Hello, Betty! Well, Michelle, actually, but I feel like a Betty in my MadMen SAL dress.
I chose Betty Draper, circa season one, as my inspiration- same as last year. Except, this year, I didn't single out a dress to use as the basis for my creation.
Instead, I used some elements of early Betty and applied them to my project: florals, pastels, youthful, full skirts, etc...
Using my fabric stash as a start point, I found a piece of vintage cotton/cotton blend measuring slightly over three yards.
As I scrolled through my pattern boards, it seemed apparent to me that the vintage floral fabric and Simplicity 2105 were begging to be together.
The pattern required 5 yards of fabric, but, I felt certain my standard modifications would help me skate by with the 3ish yards that I had. I adjusted my skirt pieces, removing seven inches from the total length. I took 3/4 inch from the bodice length. Then, I crossed my fingers and laid the pieces on my fabric.
But, it wasn't gonna work. I could either fit four skirt panels and no bodice, or two skirt panels, bodice, with about a yard to spare.
By that point, I had my heart set on sewing this combination. I decided to stay the course and halve the skirt. Each skirt panel measures approximately 35 inches across, giving me 70 inches of material to gather into a 28 inch waist. That's still a fairly substantial skirt.
The skirts on dresses from the 50s are insanely full. I think the forced modification, in combination with the shorter skirt length, makes the dress much more contemporary looking and wearable, actually. That's a plus.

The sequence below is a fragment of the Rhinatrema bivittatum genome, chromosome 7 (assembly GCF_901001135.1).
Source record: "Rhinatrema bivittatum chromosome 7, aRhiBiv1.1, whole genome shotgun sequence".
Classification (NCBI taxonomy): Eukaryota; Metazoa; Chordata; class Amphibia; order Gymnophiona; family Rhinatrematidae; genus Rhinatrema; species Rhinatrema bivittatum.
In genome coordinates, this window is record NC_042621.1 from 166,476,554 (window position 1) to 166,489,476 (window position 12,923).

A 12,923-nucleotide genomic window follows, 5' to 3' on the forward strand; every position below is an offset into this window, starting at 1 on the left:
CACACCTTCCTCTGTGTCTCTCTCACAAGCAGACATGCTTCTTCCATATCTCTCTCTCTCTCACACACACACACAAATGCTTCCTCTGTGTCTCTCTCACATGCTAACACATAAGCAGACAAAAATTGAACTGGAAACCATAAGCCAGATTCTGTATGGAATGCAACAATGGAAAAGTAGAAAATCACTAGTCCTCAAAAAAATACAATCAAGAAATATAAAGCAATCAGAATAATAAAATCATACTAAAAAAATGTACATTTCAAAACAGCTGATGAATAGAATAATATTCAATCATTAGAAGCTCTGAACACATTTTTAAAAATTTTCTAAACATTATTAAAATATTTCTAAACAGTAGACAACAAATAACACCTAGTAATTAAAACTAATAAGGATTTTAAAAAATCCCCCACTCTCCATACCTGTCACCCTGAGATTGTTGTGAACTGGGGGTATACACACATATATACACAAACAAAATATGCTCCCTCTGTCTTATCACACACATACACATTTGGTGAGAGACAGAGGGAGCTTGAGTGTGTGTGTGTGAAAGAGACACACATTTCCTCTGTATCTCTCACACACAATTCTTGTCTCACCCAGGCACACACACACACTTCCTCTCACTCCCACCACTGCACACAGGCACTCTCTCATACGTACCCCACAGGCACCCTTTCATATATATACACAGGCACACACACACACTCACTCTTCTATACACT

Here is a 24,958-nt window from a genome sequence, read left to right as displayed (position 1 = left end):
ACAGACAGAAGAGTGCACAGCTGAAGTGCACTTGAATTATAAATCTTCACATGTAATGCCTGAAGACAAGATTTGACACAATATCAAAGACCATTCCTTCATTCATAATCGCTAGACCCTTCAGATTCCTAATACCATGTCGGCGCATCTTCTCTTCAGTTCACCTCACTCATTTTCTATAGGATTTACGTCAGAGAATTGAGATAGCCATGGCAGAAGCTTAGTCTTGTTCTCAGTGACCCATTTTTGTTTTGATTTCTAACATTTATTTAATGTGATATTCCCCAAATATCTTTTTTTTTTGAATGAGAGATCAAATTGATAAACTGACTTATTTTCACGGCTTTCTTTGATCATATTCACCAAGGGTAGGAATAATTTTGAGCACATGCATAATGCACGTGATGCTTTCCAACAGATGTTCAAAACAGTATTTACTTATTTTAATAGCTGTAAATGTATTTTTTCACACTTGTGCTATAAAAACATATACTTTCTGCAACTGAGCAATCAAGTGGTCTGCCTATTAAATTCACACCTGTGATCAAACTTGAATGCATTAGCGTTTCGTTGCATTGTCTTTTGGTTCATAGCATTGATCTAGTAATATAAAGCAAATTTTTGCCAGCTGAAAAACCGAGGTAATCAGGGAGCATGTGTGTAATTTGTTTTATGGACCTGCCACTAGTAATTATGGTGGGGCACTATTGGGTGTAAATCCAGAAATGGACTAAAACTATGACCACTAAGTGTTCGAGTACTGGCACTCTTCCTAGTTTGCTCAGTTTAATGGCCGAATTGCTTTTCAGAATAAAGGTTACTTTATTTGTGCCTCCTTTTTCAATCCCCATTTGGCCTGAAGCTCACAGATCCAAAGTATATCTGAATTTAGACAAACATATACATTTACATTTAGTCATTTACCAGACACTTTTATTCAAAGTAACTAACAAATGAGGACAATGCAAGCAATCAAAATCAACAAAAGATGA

The pattern incorporates a self-faced bodice lining, and I added I lining to the skirt. The fabric isn't sheer, but in the right light, it's a bit transparent and not worth the associated risk.
My poor pattern placement creates enough scandal for me without adding a see-through skirt. Although, I don't think the boobie bouquets are as overtly crude as I feared they might be.
The inside of this dress is tidy. All the seams are French seams. (When I line a dress, I press all the opposing seams in opposite directions so they lay nice and flat on top of each other). I turned under an inch on my hems before securing them, so the raw edges are hidden away. The lining hem is machine stitched, and I did my outer skirt by hand. I also used a French seam at the waist join, in a similar way in which you would do a sleeve. My closure is an invisible zip at the side. Overall, the fit is pretty good. I do feel I need some sort of adjustment between the shoulder to eliminate the small amount of gap there. Otherwise, I'm satisfied with it.
Before I sign-off, today is the 15th! That means, it's time for a giveaway! This month, you can win $25 to Etsy to use towards sewing patterns, yarn, fabric, or anything else your heart desires. This one is open to blog followers only. To enter, let me know how you follow TresBienEnsemble in your comment. Winner will be selected at random and announced on April 30.
Thanks a squillion to our lovely SAL hostess, Ms. Bobbin for organizing another fun-filled challenge! Be sure to hop over to Julia's blog next week to see the other Mad Men sewer project. Au revoir!